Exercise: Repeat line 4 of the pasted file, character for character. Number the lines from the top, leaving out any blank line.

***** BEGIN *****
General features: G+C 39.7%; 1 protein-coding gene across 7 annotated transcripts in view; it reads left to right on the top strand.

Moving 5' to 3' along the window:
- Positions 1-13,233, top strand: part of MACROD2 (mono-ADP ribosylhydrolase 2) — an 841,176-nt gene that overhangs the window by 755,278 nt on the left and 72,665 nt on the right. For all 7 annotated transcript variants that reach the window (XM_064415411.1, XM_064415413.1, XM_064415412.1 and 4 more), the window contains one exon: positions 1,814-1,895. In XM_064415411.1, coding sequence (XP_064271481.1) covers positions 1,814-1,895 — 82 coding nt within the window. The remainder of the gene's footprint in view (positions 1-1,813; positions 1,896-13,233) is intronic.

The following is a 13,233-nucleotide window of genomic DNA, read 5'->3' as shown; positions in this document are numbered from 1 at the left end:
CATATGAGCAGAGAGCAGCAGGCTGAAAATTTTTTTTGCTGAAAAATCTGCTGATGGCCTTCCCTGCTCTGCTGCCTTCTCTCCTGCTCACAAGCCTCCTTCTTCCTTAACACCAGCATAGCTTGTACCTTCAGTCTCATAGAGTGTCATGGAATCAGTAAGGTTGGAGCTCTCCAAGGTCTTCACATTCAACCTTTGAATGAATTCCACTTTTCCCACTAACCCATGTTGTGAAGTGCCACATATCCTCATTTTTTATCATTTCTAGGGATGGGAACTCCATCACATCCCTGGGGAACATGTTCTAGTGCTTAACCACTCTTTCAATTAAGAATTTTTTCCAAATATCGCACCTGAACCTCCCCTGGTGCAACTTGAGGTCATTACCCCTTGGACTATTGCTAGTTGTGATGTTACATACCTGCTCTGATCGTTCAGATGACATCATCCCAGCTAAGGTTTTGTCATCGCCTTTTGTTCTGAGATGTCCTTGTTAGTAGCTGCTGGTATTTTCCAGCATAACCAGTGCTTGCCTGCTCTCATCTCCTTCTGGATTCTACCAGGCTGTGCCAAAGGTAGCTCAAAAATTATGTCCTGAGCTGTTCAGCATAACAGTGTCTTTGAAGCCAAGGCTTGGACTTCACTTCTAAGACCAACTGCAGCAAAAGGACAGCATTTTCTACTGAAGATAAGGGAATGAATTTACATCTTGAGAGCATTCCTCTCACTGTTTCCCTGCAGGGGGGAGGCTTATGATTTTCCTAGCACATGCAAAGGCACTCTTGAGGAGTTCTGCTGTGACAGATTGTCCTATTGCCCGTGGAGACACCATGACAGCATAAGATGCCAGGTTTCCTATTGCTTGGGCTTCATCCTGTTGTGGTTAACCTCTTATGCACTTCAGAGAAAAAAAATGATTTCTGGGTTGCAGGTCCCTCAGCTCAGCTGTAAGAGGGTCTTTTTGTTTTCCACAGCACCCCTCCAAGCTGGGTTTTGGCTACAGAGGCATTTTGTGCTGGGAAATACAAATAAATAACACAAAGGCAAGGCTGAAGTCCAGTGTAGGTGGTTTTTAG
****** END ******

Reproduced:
The following is a 13,233-nucleotide window of genomic DNA, read 5'->3' as shown; positions in this document are numbered from 1 at the left end: